So a logger walks into a room full of farmers...Heard this one before? Probably not. Third-generation logger, Bruce Vincent, spoke about responsible environmentalism at the Douglas County Corn and Soybean Growers annual banquet in Brandon on February 11.
By: Crystal Dey, Alexandria Echo Press
Minnesotans may be seeing white after our February blizzard, but the farmers in Douglas County are thinking spring green. The Douglas County Corn and Soybean Growers Association held its annual meeting on Monday, February 11 at the Long Lake Lodge in Brandon.
Attendees renewed their Minnesota Corn and Minnesota Soybean Growers memberships, mingled with area farmers and caught up on the progress during the past year.
“Without us, it would be difficult for America to do what they do every day,” said Jeffrey Larson of Brandon. Larson is on the Douglas County Corn and Soybean Growers Association and Minnesota Soybean Growers boards. Larson was presented with a plaque for his accomplishments, including being an original starter of the corn grower group.
Considering that between 80 and 98 percent of Minnesota is experiencing drought, what Douglas County farmers do for America may be more challenging this spring.
“Good rains, or very timely rains, could provide a good yield this year,” said Tom Grundman, Douglas County Corn and Soybean Growers president.
The Minnesota Soybean Growers were fortunate enough to wrangle guest speaker Bruce Vincent, Grundman said. Vincent delivered a message on responsible environmentalism.
Vincent, a third-generation logger from Libby, Montana, said that Minnesota is a unique environment because the state has a microcosm of everything: metro, agriculture, mining and timber industries. He said that 97 percent of logging businesses are family operations, much like many farms.
“To operate as a logger, and as a farmer, you need to have consent of the public, a social license,” Vincent said.
One hot button issue Vincent often encounters is water protection, how to keep the balance between agriculture and clean water. He said there is a disconnect between the urban policy makers and the rural agriculture farmers.
“Our problem is ignorance,” Vincent said. “The public’s ignorance of who we are and what we do.”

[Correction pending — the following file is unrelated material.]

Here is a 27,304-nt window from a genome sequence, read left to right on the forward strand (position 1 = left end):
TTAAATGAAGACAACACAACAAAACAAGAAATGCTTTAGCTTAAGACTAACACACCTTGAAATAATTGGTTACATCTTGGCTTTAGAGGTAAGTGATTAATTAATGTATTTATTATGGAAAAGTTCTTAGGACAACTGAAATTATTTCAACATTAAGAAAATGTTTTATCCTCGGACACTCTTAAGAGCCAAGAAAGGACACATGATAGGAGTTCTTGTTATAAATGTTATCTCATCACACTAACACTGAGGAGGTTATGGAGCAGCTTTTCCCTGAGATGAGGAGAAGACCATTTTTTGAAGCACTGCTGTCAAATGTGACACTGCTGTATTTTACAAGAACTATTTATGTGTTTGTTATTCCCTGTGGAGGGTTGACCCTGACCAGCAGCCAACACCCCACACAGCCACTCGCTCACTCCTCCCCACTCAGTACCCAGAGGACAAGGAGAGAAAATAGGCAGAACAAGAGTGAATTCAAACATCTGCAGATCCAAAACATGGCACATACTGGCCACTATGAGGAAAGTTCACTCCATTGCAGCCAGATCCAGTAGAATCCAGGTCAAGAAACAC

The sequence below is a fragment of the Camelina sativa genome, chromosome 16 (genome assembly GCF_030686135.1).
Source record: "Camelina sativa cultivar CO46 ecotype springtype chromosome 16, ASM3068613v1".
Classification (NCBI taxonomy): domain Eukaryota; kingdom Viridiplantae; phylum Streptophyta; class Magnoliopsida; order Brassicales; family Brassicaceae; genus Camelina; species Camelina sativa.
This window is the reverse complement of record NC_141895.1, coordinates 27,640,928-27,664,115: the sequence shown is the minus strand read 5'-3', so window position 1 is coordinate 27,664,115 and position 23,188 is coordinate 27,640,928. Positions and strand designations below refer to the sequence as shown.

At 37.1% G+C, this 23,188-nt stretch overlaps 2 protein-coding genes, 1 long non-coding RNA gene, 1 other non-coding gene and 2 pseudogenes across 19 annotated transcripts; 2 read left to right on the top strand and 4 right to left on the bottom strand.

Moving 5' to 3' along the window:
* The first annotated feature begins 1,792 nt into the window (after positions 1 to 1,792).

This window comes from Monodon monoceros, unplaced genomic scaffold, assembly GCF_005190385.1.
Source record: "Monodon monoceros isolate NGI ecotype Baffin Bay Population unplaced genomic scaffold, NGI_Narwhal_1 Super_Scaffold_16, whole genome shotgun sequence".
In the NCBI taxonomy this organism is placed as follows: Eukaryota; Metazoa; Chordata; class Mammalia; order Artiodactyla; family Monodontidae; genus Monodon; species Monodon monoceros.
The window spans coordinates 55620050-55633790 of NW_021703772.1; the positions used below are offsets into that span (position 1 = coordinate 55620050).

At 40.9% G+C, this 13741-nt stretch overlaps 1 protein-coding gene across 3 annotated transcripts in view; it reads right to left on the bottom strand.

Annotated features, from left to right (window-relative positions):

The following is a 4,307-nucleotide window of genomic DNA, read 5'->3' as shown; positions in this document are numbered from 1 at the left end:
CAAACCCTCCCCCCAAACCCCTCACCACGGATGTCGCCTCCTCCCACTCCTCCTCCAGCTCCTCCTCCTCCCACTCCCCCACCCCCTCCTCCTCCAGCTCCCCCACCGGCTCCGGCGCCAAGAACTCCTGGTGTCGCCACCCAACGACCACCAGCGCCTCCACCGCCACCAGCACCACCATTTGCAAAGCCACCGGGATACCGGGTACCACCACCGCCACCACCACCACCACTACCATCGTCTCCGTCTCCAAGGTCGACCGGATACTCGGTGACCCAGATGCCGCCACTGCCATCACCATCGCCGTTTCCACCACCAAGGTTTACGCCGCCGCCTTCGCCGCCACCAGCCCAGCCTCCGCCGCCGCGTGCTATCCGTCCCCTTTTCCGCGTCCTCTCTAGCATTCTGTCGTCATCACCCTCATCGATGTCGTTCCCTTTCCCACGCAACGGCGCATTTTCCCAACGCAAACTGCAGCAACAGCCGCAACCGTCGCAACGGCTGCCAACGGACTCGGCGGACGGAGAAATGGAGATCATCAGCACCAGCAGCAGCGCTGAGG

Vincent said when people find out he’s a logger they think he’s an “axe murdering Neanderthal.” For every tree that Vincent Logging cut down, six were planted. Vincent said there is a deep sense of stewardship that accompanies working with the land.
“We domestically need to look at what we consume and what we produce,” Vincent said.
Following Vincent’s presentation, Larson addressed the group and began the annual meeting. Larson also had a local message to deliver:
“If the farm bill doesn’t pass, thousands of people will lose jobs at the same time.”
The 23rd annual KIKV Alexandria Area Ag show provided a way for area farmers to network at Viking Plaza Mall on February 12 and 13.
FARMING FOR THE FUTURE
Vincent has testified before Congress on resource issues, appeared on 60 Minutes and received the inaugural Presidential Preserve America Award from President Bush in 2004. In addition to numerous awards and national speaking engagements, Vincent is president of Communities for a Great Northwest, executive director of Provider Pals and a co-owner of the public relations firm, Environomics.
Vincent passionately encouraged area farmers to get involved with Provider Pals. The organization connects children in city classrooms with farmers, ranchers, loggers and other tradespeople. Classrooms “adopt” a worker who teaches them about their trade.
“Kids are starving for it,” Vincent said.
Randy Satterlie with Douglas County Corn and Soybean Growers said the program sounds like a great idea and more activism roles are needed to help educate the community. For more information on Provider Pals, visit www.providerpals.com.
Along the lines of education, the Minnesota Soybean Research and Promotion Council is accepting applications for the 2013 Minnesota Soybean Ambassador program and scholarships.
Students who are 18 to 22 years old and are enrolled in a two to four-year post-secondary education program related to agriculture are eligible to become an ambassador. Graduating high school seniors involved in agriculture and pursuing a qualifying major and college juniors or seniors who are working toward a degree in soybean agronomy, soil science, soybean genetics, food sciences, animal nutrition or large animal veterinary may be eligible for scholarships. For more information, call 1-888-896-9678 or visit www.mnsoybean.org. Deadline is March 1, 2013.